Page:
I've been critical of Apple's choice of the Intel's Core 2 Duo processor for the new MacBook Air (and MacBook and Mac mini). I'm at a loss as to why Apple would ship a computer with two-year-old silicon at its heart.
It just seems silly to me that Apple would ship an “updated” MacBook Air with a processor that was released in Q3 2008. Plus the C2D is bigger, slower and hotter than the current generation Intel Core i3-530 processor.
Ranting aside, the mystery of exactly which Core 2 Duo chip is in the new MacBook Air may finally be solved. After running into a dead end with Apple PR (they don't return emails) I've determined that Apple's using the Intel SU9400and SL9400 processors in the MacBook Air 11.6 and 13.3-inch models, respectively.
Here are the MBA processor specs from Apple:
Notice how they mesh exactly with the Intel Core 2 Duo SU9400 and SL9400 specifications:
Mystery solved. Apple's most likely using the Intel SU9400 in the 11.6-inch MacBook Air and the SL9400 in the 13.3-incher. (You can compare the two C2D processors here).
My pet theory is that Apple's choice of the Core 2 Duo processor for the MBA has something to do with the graphics. The newer Core i3 processor includes Intel HD graphics architecture on the chip -- technology that Apple didn't plan to use.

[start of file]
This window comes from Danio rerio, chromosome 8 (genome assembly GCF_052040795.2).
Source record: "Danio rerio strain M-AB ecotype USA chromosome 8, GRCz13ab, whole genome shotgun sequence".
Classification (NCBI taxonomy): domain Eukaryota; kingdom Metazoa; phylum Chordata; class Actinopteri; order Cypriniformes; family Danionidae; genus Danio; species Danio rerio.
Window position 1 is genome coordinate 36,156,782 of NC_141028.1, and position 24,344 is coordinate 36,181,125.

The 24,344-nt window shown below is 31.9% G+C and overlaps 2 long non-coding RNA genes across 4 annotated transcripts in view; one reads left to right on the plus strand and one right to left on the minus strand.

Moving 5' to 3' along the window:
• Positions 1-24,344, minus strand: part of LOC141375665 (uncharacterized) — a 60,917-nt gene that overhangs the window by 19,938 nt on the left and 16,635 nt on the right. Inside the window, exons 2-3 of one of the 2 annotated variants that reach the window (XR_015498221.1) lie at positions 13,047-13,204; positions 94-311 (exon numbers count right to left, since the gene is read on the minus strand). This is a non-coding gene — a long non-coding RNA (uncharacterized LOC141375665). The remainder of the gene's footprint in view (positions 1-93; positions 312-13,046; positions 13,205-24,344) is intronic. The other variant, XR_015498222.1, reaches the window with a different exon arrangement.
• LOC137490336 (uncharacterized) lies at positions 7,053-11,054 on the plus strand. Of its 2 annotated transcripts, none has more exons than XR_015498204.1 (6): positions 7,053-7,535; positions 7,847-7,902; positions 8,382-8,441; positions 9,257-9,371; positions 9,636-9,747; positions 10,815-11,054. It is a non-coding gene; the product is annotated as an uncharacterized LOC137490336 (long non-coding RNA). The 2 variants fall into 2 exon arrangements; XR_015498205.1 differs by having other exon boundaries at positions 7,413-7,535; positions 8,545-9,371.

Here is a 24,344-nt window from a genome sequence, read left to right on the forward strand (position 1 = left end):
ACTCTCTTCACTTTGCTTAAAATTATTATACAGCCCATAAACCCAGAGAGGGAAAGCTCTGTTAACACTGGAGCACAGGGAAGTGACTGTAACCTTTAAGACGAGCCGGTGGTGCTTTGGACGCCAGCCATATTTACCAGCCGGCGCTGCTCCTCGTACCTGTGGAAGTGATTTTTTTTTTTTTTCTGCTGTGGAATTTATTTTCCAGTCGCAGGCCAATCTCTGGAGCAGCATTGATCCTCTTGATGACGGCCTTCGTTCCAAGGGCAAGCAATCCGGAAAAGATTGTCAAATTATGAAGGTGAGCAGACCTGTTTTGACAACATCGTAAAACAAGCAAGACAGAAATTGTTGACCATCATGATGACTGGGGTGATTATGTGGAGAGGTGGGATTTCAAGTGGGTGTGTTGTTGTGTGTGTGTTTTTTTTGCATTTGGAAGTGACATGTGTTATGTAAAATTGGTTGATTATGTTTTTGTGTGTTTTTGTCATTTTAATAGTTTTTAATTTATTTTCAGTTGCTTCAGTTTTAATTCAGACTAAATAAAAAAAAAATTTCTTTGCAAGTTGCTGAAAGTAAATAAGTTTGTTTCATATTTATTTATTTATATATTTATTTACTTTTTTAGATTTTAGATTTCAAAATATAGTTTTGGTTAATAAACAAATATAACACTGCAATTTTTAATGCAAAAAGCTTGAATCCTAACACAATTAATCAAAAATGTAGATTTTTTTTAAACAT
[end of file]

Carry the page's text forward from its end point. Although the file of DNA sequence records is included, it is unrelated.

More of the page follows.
Apple ships the 2010 MacBook Air with a discrete graphics processor (GPU) -- an NVIDIA GeForce 320M with 256MB of DDR3 SDRAM -- rather than using the integrated graphics that comes on the Intel chips. Perhaps Apple didn't want to pay more for the newer chip, only to get better graphics that it wasn't going to use? Again, just a theory.
My problem with Apple's chip selection it that even though the performance bump from the Core 2 Duo to the Core i3 is marginal, the Core i3 has several other advantages.
The i3 processor is better at multi-tasking.
Whereas each individual processor (or core) on models in the Core 2 Duo range could handle just one processing thread at a time, Hyper-Threading allows the Core i3 to run two processing threads simultaneously on each core -- allowing it to perform four things at once, instead of the usual two.
Some of the other key differences between the Core i3 and Core 2 Duo:
Conspiracy theories aside, it's more likely that Apple simply couldn't source the Core i3 in enough quantity to ship in the MacBook Air's timetable.
What's your pet theory? Should Apple have held up the new MBA until the Core i3 was available?